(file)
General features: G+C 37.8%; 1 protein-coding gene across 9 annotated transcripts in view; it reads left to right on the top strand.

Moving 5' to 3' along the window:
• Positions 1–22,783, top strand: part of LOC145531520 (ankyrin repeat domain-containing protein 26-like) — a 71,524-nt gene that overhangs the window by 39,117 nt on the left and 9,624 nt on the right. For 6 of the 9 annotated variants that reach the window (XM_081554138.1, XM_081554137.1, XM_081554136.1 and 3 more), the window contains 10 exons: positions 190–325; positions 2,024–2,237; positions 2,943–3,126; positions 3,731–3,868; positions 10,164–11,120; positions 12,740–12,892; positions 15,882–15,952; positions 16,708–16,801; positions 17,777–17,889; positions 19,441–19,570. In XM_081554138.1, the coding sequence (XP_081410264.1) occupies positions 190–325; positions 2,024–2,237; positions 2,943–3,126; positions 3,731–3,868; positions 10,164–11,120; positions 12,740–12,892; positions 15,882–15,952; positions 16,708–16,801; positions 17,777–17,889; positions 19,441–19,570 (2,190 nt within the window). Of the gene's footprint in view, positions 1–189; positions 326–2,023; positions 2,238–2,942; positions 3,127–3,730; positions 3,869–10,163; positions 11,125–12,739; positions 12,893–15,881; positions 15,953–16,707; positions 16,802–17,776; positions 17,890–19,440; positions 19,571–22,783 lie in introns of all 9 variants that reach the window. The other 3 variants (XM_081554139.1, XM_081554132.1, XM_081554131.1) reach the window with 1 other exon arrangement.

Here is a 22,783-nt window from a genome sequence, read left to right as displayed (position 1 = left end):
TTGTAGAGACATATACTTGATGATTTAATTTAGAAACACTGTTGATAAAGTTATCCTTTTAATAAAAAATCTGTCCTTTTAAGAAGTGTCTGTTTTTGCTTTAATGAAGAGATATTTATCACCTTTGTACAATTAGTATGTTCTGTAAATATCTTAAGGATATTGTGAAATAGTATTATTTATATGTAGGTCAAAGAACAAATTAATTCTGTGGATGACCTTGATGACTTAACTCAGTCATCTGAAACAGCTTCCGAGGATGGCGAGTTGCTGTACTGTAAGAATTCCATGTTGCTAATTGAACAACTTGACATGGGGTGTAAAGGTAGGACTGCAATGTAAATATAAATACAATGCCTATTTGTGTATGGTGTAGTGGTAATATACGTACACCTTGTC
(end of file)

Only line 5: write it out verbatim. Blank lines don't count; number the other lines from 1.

TTGTAGAGACATATACTTGATGATTTAATTTAGAAACACTGTTGATAAAGTTATCCTTTTAATAAAAAATCTGTCCTTTTAAGAAGTGTCTGTTTTTGCTTTAATGAAGAGATATTTATCACCTTTGTACAATTAGTATGTTCTGTAAATATCTTAAGGATATTGTGAAATAGTATTATTTATATGTAGGTCAAAGAACAAATTAATTCTGTGGATGACCTTGATGACTTAACTCAGTCATCTGAAACAGCTTCCGAGGATGGCGAGTTGCTGTACTGTAAGAATTCCATGTTGCTAATTGAACAACTTGACATGGGGTGTAAAGGTAGGACTGCAATGTAAATATAAATACAATGCCTATTTGTGTATGGTGTAGTGGTAATATACGTACACCTTGTC